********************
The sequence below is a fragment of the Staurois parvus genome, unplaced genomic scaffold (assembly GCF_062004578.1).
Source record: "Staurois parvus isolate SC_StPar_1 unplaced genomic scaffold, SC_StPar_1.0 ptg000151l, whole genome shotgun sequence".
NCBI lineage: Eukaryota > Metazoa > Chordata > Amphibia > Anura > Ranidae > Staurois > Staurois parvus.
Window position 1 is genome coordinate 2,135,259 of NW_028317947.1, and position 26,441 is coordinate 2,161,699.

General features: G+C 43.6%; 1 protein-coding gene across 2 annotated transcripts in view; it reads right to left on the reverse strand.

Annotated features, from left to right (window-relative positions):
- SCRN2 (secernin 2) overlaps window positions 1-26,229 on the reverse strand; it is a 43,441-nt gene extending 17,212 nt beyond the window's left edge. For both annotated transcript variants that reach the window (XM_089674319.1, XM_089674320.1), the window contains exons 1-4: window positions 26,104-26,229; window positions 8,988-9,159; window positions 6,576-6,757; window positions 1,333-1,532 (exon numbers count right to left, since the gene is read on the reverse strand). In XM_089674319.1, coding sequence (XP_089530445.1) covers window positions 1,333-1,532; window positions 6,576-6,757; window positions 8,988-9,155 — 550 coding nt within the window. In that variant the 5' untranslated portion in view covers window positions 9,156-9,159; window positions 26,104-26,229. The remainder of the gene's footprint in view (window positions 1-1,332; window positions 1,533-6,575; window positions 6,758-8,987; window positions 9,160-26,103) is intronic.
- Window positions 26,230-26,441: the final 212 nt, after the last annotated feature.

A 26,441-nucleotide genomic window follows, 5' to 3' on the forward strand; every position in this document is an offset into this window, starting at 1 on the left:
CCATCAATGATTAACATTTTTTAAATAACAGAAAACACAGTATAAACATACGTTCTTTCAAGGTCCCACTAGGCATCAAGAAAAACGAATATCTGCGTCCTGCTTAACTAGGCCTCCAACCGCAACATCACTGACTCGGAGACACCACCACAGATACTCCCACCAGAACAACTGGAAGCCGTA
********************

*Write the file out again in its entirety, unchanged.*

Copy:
The sequence below is a fragment of the Staurois parvus genome, unplaced genomic scaffold (assembly GCF_062004578.1).
Source record: "Staurois parvus isolate SC_StPar_1 unplaced genomic scaffold, SC_StPar_1.0 ptg000151l, whole genome shotgun sequence".
NCBI lineage: Eukaryota > Metazoa > Chordata > Amphibia > Anura > Ranidae > Staurois > Staurois parvus.
Window position 1 is genome coordinate 2,135,259 of NW_028317947.1, and position 26,441 is coordinate 2,161,699.

General features: G+C 43.6%; 1 protein-coding gene across 2 annotated transcripts in view; it reads right to left on the reverse strand.

Annotated features, from left to right (window-relative positions):
- SCRN2 (secernin 2) overlaps window positions 1-26,229 on the reverse strand; it is a 43,441-nt gene extending 17,212 nt beyond the window's left edge. For both annotated transcript variants that reach the window (XM_089674319.1, XM_089674320.1), the window contains exons 1-4: window positions 26,104-26,229; window positions 8,988-9,159; window positions 6,576-6,757; window positions 1,333-1,532 (exon numbers count right to left, since the gene is read on the reverse strand). In XM_089674319.1, coding sequence (XP_089530445.1) covers window positions 1,333-1,532; window positions 6,576-6,757; window positions 8,988-9,155 — 550 coding nt within the window. In that variant the 5' untranslated portion in view covers window positions 9,156-9,159; window positions 26,104-26,229. The remainder of the gene's footprint in view (window positions 1-1,332; window positions 1,533-6,575; window positions 6,758-8,987; window positions 9,160-26,103) is intronic.
- Window positions 26,230-26,441: the final 212 nt, after the last annotated feature.

A 26,441-nucleotide genomic window follows, 5' to 3' on the forward strand; every position in this document is an offset into this window, starting at 1 on the left:
CCATCAATGATTAACATTTTTTAAATAACAGAAAACACAGTATAAACATACGTTCTTTCAAGGTCCCACTAGGCATCAAGAAAAACGAATATCTGCGTCCTGCTTAACTAGGCCTCCAACCGCAACATCACTGACTCGGAGACACCACCACAGATACTCCCACCAGAACAACTGGAAGCCGTA